Editor’s note: Today’s editorials originally appeared in Walla Walla Union-Bulletin and The Seattle Times. Editorial content from other publications and authors is provided to give readers a sampling of regional and national opinion and does not necessarily reflect positions endorsed by the Editorial Board of The Daily News.
It’s mid-August and, to this point, we can breath. Smoke from wildfires has not ensconced our Valley.
We have been fortunate compared to the past few years. The invading smoke has been horrific. But the fire season is far from over.
The spring fire season was active in Washington state, before a stretch of cooler summer weather slowed the burns. As of Monday, 88,246 acres have burned in the state, tracking below last year, when — by October — wildfires had burned through more than 438,830 acres, according to The Seattle Times.
Summer weather is going to be summer weather — as in hot — so let’s hope the efforts by the state Department of Natural Resources to curb wildfires are starting to work.
The state has been working to increase thinning of forests, doing more controlled burns and clearing brush to reduce future fires.
The Legislature approved about $50 million in new funding for wildfire response and forest-health work in the 2019-2021 budget.
That extra funding was imperative as efforts at preventing forest fires have been woefully inadequate.
“We have in Washington state a forest-health crisis,” said Washington state Commissioner of Public Lands Hilary Franz, who oversees the DNR. “We have in Central and Eastern Washington alone, 2.7 million acres of forests that are dying.”
Since 2015, according to reporting by The Seattle Times, the Legislature had allocated only $18 million for fire-reduction effort.
It’s far too early to say whether the infusion of cash will significantly reduce wildfires. It’s only six weeks into the 2019-2020 budget. Next fire season will likely be a better barometer. Still, having that funding will make it easier to take fire-prevention steps now and keep small fires from growing.
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Of course, wildfires do not follow state boundaries. The fires from Canada and Montana that spewed smoke that engulfed our Valley in recent years will not be specifically addressed by Washington’s efforts.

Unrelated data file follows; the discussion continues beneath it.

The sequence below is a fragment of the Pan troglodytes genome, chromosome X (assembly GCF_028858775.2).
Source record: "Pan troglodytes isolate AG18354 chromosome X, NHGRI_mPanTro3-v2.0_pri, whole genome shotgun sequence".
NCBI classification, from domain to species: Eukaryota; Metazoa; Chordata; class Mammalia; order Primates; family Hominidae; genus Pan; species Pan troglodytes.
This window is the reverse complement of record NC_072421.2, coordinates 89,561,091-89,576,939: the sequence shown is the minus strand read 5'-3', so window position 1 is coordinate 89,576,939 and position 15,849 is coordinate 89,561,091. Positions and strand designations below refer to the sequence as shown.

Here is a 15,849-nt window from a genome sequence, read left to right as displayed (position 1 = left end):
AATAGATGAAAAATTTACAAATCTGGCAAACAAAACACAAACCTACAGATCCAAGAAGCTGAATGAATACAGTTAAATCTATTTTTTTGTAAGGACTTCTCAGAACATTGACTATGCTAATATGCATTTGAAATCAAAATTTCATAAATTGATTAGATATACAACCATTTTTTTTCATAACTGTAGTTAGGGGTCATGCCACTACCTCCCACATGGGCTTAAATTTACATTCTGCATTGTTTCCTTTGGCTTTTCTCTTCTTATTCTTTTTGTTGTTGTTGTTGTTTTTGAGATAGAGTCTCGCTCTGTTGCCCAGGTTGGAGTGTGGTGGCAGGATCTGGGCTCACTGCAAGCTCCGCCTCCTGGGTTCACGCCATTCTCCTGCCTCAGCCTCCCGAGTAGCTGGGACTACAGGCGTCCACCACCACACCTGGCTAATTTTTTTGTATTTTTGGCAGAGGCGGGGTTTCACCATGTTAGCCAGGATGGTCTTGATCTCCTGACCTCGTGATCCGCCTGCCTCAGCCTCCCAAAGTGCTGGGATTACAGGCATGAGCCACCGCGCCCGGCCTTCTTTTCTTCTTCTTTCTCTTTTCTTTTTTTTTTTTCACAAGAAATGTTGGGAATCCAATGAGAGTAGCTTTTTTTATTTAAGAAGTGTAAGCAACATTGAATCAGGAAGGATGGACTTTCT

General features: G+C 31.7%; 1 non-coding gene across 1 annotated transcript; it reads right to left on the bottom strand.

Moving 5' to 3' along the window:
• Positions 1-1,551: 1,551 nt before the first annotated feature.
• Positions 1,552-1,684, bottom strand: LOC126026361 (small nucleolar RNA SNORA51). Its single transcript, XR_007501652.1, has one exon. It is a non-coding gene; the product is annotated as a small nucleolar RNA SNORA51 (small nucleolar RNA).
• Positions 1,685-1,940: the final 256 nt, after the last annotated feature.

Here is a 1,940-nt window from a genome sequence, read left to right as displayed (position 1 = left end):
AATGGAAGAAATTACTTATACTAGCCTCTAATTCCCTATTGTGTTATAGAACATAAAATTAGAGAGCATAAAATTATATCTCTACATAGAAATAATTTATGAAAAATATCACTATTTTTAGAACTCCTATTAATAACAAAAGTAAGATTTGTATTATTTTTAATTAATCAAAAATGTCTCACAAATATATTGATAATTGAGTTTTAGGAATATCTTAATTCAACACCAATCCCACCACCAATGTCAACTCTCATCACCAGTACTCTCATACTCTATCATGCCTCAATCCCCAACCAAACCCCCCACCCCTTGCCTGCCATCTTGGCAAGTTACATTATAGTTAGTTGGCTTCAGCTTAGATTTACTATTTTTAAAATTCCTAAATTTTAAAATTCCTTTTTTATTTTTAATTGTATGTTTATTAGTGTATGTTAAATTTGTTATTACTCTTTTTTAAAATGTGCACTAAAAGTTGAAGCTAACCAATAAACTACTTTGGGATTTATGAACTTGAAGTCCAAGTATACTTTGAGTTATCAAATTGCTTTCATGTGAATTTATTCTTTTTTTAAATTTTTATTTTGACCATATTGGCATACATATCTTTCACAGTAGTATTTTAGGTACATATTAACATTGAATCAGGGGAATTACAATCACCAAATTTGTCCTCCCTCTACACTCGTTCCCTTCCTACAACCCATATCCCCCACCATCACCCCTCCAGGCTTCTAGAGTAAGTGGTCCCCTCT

But for now, we can at least be thankful that the heavy smoke that rolled in the past few years has not appeared.
Wapato’s cautionary tale of government run amok
The municipal debacle in Wapato offers important lessons for officials throughout Washington. The exposed corruption serves as a testament to the value of strong open-records laws and the vital need for oversight of how local governments use public resources.
The odyssey in this Yakima County city of 5,000 began last September with a brazen act of self-dealing. In the course of a single meeting, then-Mayor Juan Orozco helped create a new city administrator position with a $95,000 salary for seven years, resigned his mayorship and then accepted the new role from replacement Mayor Dora Alvarez-Roa.
All this happened at a meeting with no public agenda, in violation of the Washington Open Public Meetings Act. Two state agencies intervened, and a lawsuit and criminal charges against Orozco ensued.
Voters rightly showed their disgust. In the primary, . They will bear the true costs of this episode. Wapato’s name now stands as a byword for local governance run amok. The costs are still coming in as well. The state auditor in May found murky financial conditions and a $41,000 deficit as of February. The city has been hit by nearly $500,000 in attorney fees and settlements since January 2018, including a $130,000 settlement for Public Records Act violations.
Lawsuits, tort claims and other legal matters will strain city coffers, and the taxpayers on the hook for them, for years. The Open Public Meetings Act was constructed to expose wanton acts of government such as this. Had Wapato’s leaders followed their legal duty and been open with the public about the maneuvers as they were proposed instead of attempting to obscure them, objections — if not outcry — could have stanched the problems before they grew so outsize.
Ex-mayor Orozco agreed to leave local government and drop the ludicrous severance clause in his contract. It is hard to conceive that Wapato voters will ever trust Alvarez-Roa with office again. She should accept the city council’s request and vacate the office immediately, now that the will of her constituency is clear.
The good news is that Wapato’s plight confirms that Washington’s system for accountability worked as designed — eventually. State-agency oversight and the legal system righted the abuses of a local government gone rogue, and voters rejected the poor leadership they received. The high cost paid in the process provides strong evidence that an abuse of the public trust comes with an extraordinary reckoning.